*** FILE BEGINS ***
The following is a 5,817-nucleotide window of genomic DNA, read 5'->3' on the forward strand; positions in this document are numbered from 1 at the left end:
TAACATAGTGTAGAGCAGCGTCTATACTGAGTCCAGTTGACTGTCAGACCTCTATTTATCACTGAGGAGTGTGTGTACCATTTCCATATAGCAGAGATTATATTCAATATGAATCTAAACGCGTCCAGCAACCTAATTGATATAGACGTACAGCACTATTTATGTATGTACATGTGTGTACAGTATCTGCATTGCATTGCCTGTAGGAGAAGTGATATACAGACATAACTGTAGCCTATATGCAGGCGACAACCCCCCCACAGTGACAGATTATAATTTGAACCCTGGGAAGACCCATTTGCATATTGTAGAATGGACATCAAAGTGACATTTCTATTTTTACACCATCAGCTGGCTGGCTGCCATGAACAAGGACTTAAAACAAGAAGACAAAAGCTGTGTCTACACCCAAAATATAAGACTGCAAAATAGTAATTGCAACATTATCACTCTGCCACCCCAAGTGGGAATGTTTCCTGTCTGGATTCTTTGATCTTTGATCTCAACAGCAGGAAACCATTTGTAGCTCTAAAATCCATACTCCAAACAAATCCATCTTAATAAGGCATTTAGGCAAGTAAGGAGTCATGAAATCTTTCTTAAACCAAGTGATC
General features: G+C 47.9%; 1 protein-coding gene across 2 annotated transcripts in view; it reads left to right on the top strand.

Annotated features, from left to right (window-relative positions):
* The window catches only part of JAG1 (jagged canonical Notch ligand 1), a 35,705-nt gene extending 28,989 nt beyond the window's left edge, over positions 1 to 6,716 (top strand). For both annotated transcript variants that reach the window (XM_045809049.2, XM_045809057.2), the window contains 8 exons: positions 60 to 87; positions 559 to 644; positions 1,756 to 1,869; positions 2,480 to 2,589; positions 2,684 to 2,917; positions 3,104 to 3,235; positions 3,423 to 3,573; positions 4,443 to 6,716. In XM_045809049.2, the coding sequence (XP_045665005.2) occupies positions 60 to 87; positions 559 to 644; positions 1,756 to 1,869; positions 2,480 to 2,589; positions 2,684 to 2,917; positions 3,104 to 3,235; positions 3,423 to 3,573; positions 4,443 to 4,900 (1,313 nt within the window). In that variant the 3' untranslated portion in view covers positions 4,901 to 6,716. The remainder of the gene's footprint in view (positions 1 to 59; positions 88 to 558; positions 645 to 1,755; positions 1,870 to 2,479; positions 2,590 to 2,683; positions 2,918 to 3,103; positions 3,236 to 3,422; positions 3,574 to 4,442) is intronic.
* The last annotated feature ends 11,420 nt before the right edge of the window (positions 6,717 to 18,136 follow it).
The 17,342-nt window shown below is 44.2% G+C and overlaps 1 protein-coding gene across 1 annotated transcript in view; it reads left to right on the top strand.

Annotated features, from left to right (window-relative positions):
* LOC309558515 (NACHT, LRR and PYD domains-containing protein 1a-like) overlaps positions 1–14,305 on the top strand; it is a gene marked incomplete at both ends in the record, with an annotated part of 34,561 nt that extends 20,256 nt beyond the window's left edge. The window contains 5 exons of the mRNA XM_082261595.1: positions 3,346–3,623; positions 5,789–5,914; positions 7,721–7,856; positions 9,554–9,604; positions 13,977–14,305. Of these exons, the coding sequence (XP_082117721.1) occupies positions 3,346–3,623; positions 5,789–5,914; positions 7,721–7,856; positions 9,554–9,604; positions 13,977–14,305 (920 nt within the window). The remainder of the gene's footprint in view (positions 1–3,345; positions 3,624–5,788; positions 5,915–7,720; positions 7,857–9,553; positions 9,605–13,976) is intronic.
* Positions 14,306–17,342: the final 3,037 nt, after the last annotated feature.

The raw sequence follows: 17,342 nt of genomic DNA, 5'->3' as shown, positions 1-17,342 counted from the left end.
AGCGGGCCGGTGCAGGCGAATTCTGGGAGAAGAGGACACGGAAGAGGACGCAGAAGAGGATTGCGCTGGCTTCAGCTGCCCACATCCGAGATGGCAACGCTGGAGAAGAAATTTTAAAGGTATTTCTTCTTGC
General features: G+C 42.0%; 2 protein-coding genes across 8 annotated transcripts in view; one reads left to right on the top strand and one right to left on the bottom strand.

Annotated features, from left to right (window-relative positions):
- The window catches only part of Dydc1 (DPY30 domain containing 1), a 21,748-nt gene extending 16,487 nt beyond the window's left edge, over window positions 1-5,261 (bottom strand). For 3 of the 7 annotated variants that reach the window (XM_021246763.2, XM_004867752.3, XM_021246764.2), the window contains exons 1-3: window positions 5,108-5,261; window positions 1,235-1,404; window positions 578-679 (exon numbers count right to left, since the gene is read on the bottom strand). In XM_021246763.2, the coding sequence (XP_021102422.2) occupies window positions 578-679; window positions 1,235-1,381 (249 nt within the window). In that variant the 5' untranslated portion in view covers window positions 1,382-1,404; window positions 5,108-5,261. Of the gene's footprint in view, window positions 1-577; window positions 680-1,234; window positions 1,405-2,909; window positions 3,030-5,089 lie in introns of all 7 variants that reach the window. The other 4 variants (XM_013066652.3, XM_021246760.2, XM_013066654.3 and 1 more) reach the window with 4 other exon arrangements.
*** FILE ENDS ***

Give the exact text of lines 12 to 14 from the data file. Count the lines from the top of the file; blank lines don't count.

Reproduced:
AGCGGGCCGGTGCAGGCGAATTCTGGGAGAAGAGGACACGGAAGAGGACGCAGAAGAGGATTGCGCTGGCTTCAGCTGCCCACATCCGAGATGGCAACGCTGGAGAAGAAATTTTAAAGGTATTTCTTCTTGC
General features: G+C 42.0%; 2 protein-coding genes across 8 annotated transcripts in view; one reads left to right on the top strand and one right to left on the bottom strand.

Annotated features, from left to right (window-relative positions):